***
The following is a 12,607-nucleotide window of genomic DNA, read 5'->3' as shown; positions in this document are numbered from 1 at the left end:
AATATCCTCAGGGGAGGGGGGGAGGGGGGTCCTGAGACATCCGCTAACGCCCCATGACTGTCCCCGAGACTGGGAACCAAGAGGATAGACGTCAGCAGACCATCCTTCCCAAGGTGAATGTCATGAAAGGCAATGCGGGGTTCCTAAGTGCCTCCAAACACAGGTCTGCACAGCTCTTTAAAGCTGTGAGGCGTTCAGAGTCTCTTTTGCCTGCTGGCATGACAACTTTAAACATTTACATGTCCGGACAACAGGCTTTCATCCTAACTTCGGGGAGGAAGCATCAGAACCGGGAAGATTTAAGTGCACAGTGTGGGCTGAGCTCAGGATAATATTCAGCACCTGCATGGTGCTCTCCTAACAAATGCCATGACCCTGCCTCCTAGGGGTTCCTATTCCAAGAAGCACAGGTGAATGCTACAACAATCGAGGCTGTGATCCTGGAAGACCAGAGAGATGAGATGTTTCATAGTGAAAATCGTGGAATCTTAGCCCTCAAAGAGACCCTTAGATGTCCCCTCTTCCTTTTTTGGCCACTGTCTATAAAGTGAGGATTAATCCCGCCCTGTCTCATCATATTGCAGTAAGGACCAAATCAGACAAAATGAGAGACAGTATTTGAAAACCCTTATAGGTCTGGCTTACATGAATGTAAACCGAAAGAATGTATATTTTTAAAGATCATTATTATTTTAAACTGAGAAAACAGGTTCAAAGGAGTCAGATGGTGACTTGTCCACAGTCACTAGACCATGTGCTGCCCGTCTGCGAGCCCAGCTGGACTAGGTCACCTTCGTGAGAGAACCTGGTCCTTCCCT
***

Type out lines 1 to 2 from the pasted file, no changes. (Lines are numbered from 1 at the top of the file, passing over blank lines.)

The following is a 12,607-nucleotide window of genomic DNA, read 5'->3' as shown; positions in this document are numbered from 1 at the left end:
AATATCCTCAGGGGAGGGGGGGAGGGGGGTCCTGAGACATCCGCTAACGCCCCATGACTGTCCCCGAGACTGGGAACCAAGAGGATAGACGTCAGCAGACCATCCTTCCCAAGGTGAATGTCATGAAAGGCAATGCGGGGTTCCTAAGTGCCTCCAAACACAGGTCTGCACAGCTCTTTAAAGCTGTGAGGCGTTCAGAGTCTCTTTTGCCTGCTGGCATGACAACTTTAAACATTTACATGTCCGGACAACAGGCTTTCATCCTAACTTCGGGGAGGAAGCATCAGAACCGGGAAGATTTAAGTGCACAGTGTGGGCTGAGCTCAGGATAATATTCAGCACCTGCATGGTGCTCTCCTAACAAATGCCATGACCCTGCCTCCTAGGGGTTCCTATTCCAAGAAGCACAGGTGAATGCTACAACAATCGAGGCTGTGATCCTGGAAGACCAGAGAGATGAGATGTTTCATAGTGAAAATCGTGGAATCTTAGCCCTCAAAGAGACCCTTAGATGTCCCCTCTTCCTTTTTTGGCCACTGTCTATAAAGTGAGGATTAATCCCGCCCTGTCTCATCATATTGCAGTAAGGACCAAATCAGACAAAATGAGAGACAGTATTTGAAAACCCTTATAGGTCTGGCTTACATGAATGTAAACCGAAAGAATGTATATTTTTAAAGATCATTATTATTTTAAACTGAGAAAACAGGTTCAAAGGAGTCAGATGGTGACTTGTCCACAGTCACTAGACCATGTGCTGCCCGTCTGCGAGCCCAGCTGGACTAGGTCACCTTCGTGAGAGAACCTGGTCCTTCCCT